In all of high school,
the best literary text I have ever read was Mark Twain’s The Adventures of Huckleberry
Finn. I chose this book because of how Twain employed humor in his book to
highlight issues of justice and morality. Twain wrote a masterpiece, where the
reader couldn’t help but to fall in love with Huck Finn and Jim. It was one of
the fewer stories I enjoyed reading because it wasn’t boring, and I could
vividly imagine the various “scenes” in the novel. In my opinion, I
believe its Twain’s use of imagery, language, details, various examples of
injustice, friendship that make it the best literary text I have read. My
favorite movie that I consider literary is Training Day. Training Day is action/crime
movie that came out in 2001, featuring Denzel Washington, and Ethan Hawke. This
movie portrays the modern day struggle of police violence across the nation,
and addresses the “does the end justify the means” question. Antoine
Fuqua’s, the movie’s producer, used multiple themes to develop the plot, to
make this film a one of kind cinematic experience.

            The Adventures of Huckleberry Finn, is set in the town of
St. Petersburg, Missouri near the Mississippi River. Huckleberry Finn is a poor
boy, who often does what he wants due to lack of supervision of his drunken
father. Finn recently stumbles upon a stash of money, and is now living with
Miss Watson, a neighbor, who tries her hardest to prevent Finn from turning into
a “street urchin”. Finn being wary of others trying to steal his
wealth, signes it over to a judge. His father realizing what Finn has done
kidnaps him. Finn runs away and meets a runaway slave, to be more precise Miss
Watson’s slave, Jim. Along the way Finn, wrestles with his conscience, and as a
reader you could see Finn’s conscience grow throughout his adventure. Finn is
struggling whether to help Jim, an innocent man, escape slavery, or should he
“take” Jim for himself. After a series of trials, and close encounters,
Finn resolves his mind to help Jim escape, even if he goes to hell for it. Unfortunately
Jim gets recaptured, but Finn rescues him, and eventually Miss Watson releases
Jim from slavery. There is a lot to keep up with in this novel, and that’s
partly why I like it. I like Finn, because he is easy to relate to, he demonstrates
his charisma, wit, and love for adventure throughout the novel.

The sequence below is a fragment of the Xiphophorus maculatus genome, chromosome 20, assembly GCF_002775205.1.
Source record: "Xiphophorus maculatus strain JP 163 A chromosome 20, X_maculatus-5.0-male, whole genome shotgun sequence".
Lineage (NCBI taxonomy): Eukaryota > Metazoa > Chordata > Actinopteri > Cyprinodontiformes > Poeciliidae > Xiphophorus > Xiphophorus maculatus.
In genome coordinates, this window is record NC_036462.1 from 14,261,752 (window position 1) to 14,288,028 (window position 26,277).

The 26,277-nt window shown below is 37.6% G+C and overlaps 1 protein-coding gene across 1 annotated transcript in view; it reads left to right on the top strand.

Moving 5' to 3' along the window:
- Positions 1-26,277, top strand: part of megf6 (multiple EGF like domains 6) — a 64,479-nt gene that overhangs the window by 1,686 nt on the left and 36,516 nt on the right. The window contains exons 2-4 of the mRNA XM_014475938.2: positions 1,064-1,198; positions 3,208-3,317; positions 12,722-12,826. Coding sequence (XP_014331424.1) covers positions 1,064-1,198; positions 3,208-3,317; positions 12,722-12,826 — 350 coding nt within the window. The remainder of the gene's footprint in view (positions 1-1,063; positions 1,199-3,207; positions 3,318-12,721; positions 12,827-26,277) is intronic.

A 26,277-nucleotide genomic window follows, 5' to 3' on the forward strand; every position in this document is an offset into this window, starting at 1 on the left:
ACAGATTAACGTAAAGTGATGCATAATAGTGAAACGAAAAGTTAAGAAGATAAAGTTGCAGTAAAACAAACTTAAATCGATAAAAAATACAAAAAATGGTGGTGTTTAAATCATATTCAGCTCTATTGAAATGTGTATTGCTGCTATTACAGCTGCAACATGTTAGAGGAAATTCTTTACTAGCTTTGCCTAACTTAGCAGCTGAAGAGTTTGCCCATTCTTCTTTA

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            Twain’s writing style makes it easy for me and for other
readers to understand what exactly Finn is thinking about. Readers are reading
this novel from a thirteen year old boy’s perspective, and Twain makes sure
that readers can easily pick up the mood and tone in the novel. Finn’s
personality, social background and education level are thoroughly revealed
making it very simple to understand who Finn really is. Twain also uses vivid
imagery, as I was able to easily imagine what was happening in the story. The
words seemed to paint a detailed colorful picture in my mind with almost no
effort on my part. That in itself speaks to the amount of details there are in
the novel.

            Training Day is a dramatic, fast paced movie about crime,
greed, and corruption. Jake Hoyt a “newbie” detective is partnered
with an old time veteran named Alonzo Harris. Alonzo is a corrupted cop, who at
first I didn’t realize but is later on revealed in the movie; who is teaching
Jake the ins and outs of being a narcotic detective. The movie in itself in my
opinion is amazing because there are two plots. The first plot, as a viewer you
catch on pretty easy, but I think of the first plot as a false plot, the second
plot is something I never would’ve thought would happen (not going to spoil the
movie). The move leads you into a corrupted society, where cops who are
supposed to uphold the law, instead bend the law to their will. Watching the
movie, I saw how intricate the plot, character design was, so much so that it
was like reading a book, but just watching it. The themes, various literary
devices, and acting, created a masterpiece which I believe is what caused it
for me at least, to be so literary.

            Both the film and novel, I consider literary because I
loved the intricacy of each. With Huckleberry Finn, I related to the main
character, I loved the plot, and I recognized the various literary devices used
in the novel. I enjoyed reading it, but I also learned a couple of things from
it. In the case of Training Day, it was how real, the movie portrayed
corruption; not only with regular people, but police officers who are tasked to
uphold the law, but instead bend it. I instantly connected several of the movie
scenes to actual real life events. I enjoyed watching it, and I enjoyed how the
movie “broke” itself down, in terms of plot, themes, and realism. I
consider both the novel and movie to be literary.